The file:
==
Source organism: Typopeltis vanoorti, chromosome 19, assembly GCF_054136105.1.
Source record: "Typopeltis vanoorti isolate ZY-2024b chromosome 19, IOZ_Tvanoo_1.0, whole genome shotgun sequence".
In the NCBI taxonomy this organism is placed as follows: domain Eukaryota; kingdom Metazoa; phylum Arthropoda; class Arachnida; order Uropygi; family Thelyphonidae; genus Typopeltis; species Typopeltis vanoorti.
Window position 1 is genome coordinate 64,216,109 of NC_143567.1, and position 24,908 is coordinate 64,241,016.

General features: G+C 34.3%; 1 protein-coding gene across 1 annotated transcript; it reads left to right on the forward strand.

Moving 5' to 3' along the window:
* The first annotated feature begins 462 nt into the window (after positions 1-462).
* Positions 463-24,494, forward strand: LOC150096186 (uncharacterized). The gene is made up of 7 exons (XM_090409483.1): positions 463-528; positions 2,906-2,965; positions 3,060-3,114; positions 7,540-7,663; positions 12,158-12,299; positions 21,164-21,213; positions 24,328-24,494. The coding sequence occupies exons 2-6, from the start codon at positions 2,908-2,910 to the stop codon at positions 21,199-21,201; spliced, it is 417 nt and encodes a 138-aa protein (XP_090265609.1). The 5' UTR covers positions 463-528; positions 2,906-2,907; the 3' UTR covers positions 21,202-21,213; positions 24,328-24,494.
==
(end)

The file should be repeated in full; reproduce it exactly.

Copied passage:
Source organism: Typopeltis vanoorti, chromosome 19, assembly GCF_054136105.1.
Source record: "Typopeltis vanoorti isolate ZY-2024b chromosome 19, IOZ_Tvanoo_1.0, whole genome shotgun sequence".
In the NCBI taxonomy this organism is placed as follows: domain Eukaryota; kingdom Metazoa; phylum Arthropoda; class Arachnida; order Uropygi; family Thelyphonidae; genus Typopeltis; species Typopeltis vanoorti.
Window position 1 is genome coordinate 64,216,109 of NC_143567.1, and position 24,908 is coordinate 64,241,016.

General features: G+C 34.3%; 1 protein-coding gene across 1 annotated transcript; it reads left to right on the forward strand.

Moving 5' to 3' along the window:
* The first annotated feature begins 462 nt into the window (after positions 1-462).
* Positions 463-24,494, forward strand: LOC150096186 (uncharacterized). The gene is made up of 7 exons (XM_090409483.1): positions 463-528; positions 2,906-2,965; positions 3,060-3,114; positions 7,540-7,663; positions 12,158-12,299; positions 21,164-21,213; positions 24,328-24,494. The coding sequence occupies exons 2-6, from the start codon at positions 2,908-2,910 to the stop codon at positions 21,199-21,201; spliced, it is 417 nt and encodes a 138-aa protein (XP_090265609.1). The 5' UTR covers positions 463-528; positions 2,906-2,907; the 3' UTR covers positions 21,202-21,213; positions 24,328-24,494.